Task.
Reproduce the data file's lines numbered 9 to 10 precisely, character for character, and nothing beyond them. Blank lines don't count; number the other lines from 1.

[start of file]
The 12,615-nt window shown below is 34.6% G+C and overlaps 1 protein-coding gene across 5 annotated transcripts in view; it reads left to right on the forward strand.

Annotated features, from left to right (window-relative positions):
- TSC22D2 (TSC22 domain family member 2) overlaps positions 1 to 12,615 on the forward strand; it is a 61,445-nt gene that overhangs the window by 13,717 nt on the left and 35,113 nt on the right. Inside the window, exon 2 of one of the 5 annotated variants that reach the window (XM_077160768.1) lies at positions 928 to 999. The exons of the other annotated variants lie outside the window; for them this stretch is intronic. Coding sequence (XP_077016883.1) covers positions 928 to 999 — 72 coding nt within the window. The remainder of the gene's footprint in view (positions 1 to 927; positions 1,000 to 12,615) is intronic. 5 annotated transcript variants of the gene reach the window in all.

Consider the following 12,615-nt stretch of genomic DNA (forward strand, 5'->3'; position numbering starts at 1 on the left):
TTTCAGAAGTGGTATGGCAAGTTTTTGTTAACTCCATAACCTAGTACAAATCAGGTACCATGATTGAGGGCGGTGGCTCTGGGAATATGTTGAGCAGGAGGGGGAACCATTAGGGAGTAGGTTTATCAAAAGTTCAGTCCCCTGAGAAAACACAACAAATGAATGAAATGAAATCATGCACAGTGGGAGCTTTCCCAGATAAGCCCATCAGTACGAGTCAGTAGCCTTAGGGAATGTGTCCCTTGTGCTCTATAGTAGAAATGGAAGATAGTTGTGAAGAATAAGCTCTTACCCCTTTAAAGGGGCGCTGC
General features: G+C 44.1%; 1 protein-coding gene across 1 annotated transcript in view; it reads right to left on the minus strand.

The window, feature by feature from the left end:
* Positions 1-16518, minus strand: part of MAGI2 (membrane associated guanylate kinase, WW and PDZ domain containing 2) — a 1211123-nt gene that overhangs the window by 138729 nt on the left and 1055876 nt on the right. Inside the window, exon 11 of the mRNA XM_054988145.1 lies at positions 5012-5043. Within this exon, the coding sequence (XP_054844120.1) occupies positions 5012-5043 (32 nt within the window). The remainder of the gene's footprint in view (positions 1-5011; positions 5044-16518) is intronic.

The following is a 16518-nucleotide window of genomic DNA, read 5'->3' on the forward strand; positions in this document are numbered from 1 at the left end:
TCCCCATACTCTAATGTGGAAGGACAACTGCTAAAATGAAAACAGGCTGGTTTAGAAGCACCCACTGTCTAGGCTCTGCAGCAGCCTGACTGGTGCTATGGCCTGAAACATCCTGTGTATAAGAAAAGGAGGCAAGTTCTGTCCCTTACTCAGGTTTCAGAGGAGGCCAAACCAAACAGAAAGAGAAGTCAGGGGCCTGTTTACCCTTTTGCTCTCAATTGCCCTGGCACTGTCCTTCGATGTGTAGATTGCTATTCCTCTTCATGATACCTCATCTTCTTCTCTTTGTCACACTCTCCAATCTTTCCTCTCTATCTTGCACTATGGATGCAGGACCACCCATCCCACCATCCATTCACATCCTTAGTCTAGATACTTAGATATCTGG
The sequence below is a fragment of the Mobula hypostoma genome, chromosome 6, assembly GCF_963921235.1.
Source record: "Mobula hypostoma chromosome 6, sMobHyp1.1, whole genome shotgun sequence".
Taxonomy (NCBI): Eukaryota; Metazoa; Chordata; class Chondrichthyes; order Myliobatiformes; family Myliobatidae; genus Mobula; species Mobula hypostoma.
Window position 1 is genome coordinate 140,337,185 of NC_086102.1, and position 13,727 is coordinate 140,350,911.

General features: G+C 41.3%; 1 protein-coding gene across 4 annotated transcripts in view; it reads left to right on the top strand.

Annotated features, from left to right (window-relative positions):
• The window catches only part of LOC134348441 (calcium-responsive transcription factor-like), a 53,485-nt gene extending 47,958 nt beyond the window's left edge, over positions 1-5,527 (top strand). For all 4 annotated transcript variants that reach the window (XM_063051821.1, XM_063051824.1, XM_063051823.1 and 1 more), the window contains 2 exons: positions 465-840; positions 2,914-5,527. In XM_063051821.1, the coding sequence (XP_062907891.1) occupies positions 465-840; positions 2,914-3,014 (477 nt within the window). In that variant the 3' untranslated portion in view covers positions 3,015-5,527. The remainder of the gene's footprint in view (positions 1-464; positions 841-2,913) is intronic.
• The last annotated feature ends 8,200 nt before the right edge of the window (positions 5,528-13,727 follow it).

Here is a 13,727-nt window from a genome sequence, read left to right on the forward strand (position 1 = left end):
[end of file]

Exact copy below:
The following is a 16518-nucleotide window of genomic DNA, read 5'->3' on the forward strand; positions in this document are numbered from 1 at the left end:
TCCCCATACTCTAATGTGGAAGGACAACTGCTAAAATGAAAACAGGCTGGTTTAGAAGCACCCACTGTCTAGGCTCTGCAGCAGCCTGACTGGTGCTATGGCCTGAAACATCCTGTGTATAAGAAAAGGAGGCAAGTTCTGTCCCTTACTCAGGTTTCAGAGGAGGCCAAACCAAACAGAAAGAGAAGTCAGGGGCCTGTTTACCCTTTTGCTCTCAATTGCCCTGGCACTGTCCTTCGATGTGTAGATTGCTATTCCTCTTCATGATACCTCATCTTCTTCTCTTTGTCACACTCTCCAATCTTTCCTCTCTATCTTGCACTATGGATGCAGGACCACCCATCCCACCATCCATTCACATCCTTAGTCTAGATACTTAGATATCTGG